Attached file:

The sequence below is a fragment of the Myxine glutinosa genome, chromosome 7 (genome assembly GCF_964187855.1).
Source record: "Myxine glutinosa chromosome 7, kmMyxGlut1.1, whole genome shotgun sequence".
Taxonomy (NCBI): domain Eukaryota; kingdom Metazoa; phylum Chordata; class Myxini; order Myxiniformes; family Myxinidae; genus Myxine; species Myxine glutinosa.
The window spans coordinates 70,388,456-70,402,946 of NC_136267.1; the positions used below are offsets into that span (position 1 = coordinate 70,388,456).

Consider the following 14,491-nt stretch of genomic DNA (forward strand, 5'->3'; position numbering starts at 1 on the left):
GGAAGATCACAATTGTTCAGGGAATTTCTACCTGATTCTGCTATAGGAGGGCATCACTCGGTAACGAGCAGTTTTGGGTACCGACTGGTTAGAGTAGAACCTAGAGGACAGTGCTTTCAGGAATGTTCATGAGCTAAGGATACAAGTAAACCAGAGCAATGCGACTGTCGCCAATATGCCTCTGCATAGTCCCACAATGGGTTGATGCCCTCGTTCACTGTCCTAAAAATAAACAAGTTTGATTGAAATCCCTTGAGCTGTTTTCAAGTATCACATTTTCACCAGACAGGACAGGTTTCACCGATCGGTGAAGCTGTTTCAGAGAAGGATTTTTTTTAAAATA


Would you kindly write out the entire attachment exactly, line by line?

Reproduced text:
The sequence below is a fragment of the Myxine glutinosa genome, chromosome 7 (genome assembly GCF_964187855.1).
Source record: "Myxine glutinosa chromosome 7, kmMyxGlut1.1, whole genome shotgun sequence".
Taxonomy (NCBI): domain Eukaryota; kingdom Metazoa; phylum Chordata; class Myxini; order Myxiniformes; family Myxinidae; genus Myxine; species Myxine glutinosa.
The window spans coordinates 70,388,456-70,402,946 of NC_136267.1; the positions used below are offsets into that span (position 1 = coordinate 70,388,456).

Consider the following 14,491-nt stretch of genomic DNA (forward strand, 5'->3'; position numbering starts at 1 on the left):
GGAAGATCACAATTGTTCAGGGAATTTCTACCTGATTCTGCTATAGGAGGGCATCACTCGGTAACGAGCAGTTTTGGGTACCGACTGGTTAGAGTAGAACCTAGAGGACAGTGCTTTCAGGAATGTTCATGAGCTAAGGATACAAGTAAACCAGAGCAATGCGACTGTCGCCAATATGCCTCTGCATAGTCCCACAATGGGTTGATGCCCTCGTTCACTGTCCTAAAAATAAACAAGTTTGATTGAAATCCCTTGAGCTGTTTTCAAGTATCACATTTTCACCAGACAGGACAGGTTTCACCGATCGGTGAAGCTGTTTCAGAGAAGGATTTTTTTTAAAATA